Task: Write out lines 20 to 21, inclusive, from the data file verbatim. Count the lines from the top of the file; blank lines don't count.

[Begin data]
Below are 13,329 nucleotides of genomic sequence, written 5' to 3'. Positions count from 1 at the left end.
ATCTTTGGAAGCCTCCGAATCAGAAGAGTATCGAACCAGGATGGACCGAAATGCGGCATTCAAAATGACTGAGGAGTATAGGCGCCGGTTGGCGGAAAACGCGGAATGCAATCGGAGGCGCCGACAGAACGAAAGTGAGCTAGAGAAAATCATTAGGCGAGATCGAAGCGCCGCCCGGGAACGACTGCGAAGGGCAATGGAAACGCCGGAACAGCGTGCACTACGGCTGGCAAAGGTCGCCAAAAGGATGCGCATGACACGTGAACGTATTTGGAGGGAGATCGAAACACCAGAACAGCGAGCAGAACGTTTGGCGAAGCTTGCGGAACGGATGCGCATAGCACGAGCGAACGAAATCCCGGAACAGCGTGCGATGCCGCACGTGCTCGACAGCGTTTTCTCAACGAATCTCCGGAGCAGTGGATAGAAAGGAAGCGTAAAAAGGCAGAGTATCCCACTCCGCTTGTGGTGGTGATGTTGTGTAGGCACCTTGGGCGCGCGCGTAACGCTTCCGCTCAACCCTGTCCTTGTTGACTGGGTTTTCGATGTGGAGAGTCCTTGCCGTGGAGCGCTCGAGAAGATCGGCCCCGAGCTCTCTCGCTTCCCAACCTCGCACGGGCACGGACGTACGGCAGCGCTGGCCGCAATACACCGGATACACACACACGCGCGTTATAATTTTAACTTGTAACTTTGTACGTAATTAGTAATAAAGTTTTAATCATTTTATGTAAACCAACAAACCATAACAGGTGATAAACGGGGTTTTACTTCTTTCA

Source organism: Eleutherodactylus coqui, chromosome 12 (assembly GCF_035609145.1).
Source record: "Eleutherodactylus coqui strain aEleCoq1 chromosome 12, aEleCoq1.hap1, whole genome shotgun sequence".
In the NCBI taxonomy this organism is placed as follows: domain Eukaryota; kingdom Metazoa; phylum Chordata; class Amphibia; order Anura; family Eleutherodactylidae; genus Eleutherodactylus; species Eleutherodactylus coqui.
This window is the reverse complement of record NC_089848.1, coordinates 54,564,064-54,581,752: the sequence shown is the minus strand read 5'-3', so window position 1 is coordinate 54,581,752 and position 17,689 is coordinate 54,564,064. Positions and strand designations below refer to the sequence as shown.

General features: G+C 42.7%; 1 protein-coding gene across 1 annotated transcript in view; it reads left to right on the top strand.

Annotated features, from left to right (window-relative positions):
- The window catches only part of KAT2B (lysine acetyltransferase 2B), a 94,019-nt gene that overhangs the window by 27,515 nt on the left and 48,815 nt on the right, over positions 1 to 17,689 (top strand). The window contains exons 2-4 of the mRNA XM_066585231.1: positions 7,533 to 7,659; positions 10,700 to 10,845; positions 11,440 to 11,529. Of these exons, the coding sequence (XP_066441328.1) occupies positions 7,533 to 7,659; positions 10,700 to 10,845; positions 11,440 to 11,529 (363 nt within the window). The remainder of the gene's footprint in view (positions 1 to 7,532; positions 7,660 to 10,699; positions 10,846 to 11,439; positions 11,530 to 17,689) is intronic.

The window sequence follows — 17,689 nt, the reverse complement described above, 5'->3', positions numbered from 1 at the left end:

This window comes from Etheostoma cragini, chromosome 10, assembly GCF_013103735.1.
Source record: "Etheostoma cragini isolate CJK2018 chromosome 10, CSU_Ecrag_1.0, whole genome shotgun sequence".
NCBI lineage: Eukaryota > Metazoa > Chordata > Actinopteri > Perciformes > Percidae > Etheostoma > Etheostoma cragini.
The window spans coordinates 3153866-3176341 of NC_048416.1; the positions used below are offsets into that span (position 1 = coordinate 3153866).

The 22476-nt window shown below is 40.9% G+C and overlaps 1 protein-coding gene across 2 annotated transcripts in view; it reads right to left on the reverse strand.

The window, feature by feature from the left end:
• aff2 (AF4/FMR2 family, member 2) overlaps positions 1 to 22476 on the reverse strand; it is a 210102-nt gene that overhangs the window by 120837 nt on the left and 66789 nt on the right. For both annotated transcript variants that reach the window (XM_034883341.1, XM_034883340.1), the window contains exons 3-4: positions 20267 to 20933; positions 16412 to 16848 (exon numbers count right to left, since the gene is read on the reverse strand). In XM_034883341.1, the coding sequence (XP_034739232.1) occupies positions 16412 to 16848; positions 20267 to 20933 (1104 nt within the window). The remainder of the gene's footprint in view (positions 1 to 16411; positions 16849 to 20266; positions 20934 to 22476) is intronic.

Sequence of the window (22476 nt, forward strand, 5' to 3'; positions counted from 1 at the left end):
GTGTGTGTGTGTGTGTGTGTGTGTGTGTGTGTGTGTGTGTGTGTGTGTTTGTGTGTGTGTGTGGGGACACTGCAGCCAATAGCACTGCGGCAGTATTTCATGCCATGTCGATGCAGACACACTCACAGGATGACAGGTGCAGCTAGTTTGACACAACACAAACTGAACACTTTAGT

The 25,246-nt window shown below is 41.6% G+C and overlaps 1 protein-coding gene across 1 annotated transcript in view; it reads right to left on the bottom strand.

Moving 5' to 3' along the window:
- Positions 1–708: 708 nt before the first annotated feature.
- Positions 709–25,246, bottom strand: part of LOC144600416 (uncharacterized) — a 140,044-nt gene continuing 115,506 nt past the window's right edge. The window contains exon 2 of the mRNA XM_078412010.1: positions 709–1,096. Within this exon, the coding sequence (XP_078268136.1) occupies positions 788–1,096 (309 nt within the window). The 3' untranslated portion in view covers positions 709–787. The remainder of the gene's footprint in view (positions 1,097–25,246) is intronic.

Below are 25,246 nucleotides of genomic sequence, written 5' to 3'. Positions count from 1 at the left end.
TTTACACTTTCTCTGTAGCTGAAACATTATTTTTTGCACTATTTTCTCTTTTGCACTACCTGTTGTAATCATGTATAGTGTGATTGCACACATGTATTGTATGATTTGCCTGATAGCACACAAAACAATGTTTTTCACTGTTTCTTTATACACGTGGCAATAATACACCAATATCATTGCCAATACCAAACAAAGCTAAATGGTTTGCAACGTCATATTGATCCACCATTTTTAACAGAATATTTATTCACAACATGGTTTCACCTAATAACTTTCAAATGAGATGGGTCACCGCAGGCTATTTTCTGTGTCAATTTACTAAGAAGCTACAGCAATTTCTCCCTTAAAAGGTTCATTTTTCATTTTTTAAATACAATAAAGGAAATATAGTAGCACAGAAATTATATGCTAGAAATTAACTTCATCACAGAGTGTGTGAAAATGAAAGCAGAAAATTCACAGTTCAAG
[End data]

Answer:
The 25,246-nt window shown below is 41.6% G+C and overlaps 1 protein-coding gene across 1 annotated transcript in view; it reads right to left on the bottom strand.

Moving 5' to 3' along the window: